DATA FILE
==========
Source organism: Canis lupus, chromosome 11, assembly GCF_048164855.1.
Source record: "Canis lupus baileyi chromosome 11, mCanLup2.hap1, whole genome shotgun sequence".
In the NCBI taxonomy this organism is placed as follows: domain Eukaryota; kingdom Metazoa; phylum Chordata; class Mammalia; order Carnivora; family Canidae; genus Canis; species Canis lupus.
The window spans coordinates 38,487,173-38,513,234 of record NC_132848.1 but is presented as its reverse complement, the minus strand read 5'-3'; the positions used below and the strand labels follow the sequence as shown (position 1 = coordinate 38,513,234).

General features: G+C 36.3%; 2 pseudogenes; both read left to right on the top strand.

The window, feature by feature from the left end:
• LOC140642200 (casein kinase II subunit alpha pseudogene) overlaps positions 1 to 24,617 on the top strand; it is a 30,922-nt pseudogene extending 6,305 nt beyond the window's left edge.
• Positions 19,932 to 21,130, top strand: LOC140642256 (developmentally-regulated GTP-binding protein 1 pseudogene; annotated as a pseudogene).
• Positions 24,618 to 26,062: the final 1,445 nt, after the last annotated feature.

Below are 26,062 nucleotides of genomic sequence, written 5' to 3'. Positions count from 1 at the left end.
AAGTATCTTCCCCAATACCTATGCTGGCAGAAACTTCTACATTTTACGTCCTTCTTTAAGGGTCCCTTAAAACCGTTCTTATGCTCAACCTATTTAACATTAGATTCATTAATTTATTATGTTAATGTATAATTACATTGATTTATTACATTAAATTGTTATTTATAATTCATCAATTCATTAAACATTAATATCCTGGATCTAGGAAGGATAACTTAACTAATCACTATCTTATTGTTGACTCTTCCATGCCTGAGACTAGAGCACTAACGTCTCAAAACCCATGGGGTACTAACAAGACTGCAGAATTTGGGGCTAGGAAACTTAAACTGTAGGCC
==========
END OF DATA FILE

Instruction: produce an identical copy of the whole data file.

Source organism: Canis lupus, chromosome 11, assembly GCF_048164855.1.
Source record: "Canis lupus baileyi chromosome 11, mCanLup2.hap1, whole genome shotgun sequence".
In the NCBI taxonomy this organism is placed as follows: domain Eukaryota; kingdom Metazoa; phylum Chordata; class Mammalia; order Carnivora; family Canidae; genus Canis; species Canis lupus.
The window spans coordinates 38,487,173-38,513,234 of record NC_132848.1 but is presented as its reverse complement, the minus strand read 5'-3'; the positions used below and the strand labels follow the sequence as shown (position 1 = coordinate 38,513,234).

General features: G+C 36.3%; 2 pseudogenes; both read left to right on the top strand.

The window, feature by feature from the left end:
• LOC140642200 (casein kinase II subunit alpha pseudogene) overlaps positions 1 to 24,617 on the top strand; it is a 30,922-nt pseudogene extending 6,305 nt beyond the window's left edge.
• Positions 19,932 to 21,130, top strand: LOC140642256 (developmentally-regulated GTP-binding protein 1 pseudogene; annotated as a pseudogene).
• Positions 24,618 to 26,062: the final 1,445 nt, after the last annotated feature.

Below are 26,062 nucleotides of genomic sequence, written 5' to 3'. Positions count from 1 at the left end.
AAGTATCTTCCCCAATACCTATGCTGGCAGAAACTTCTACATTTTACGTCCTTCTTTAAGGGTCCCTTAAAACCGTTCTTATGCTCAACCTATTTAACATTAGATTCATTAATTTATTATGTTAATGTATAATTACATTGATTTATTACATTAAATTGTTATTTATAATTCATCAATTCATTAAACATTAATATCCTGGATCTAGGAAGGATAACTTAACTAATCACTATCTTATTGTTGACTCTTCCATGCCTGAGACTAGAGCACTAACGTCTCAAAACCCATGGGGTACTAACAAGACTGCAGAATTTGGGGCTAGGAAACTTAAACTGTAGGCC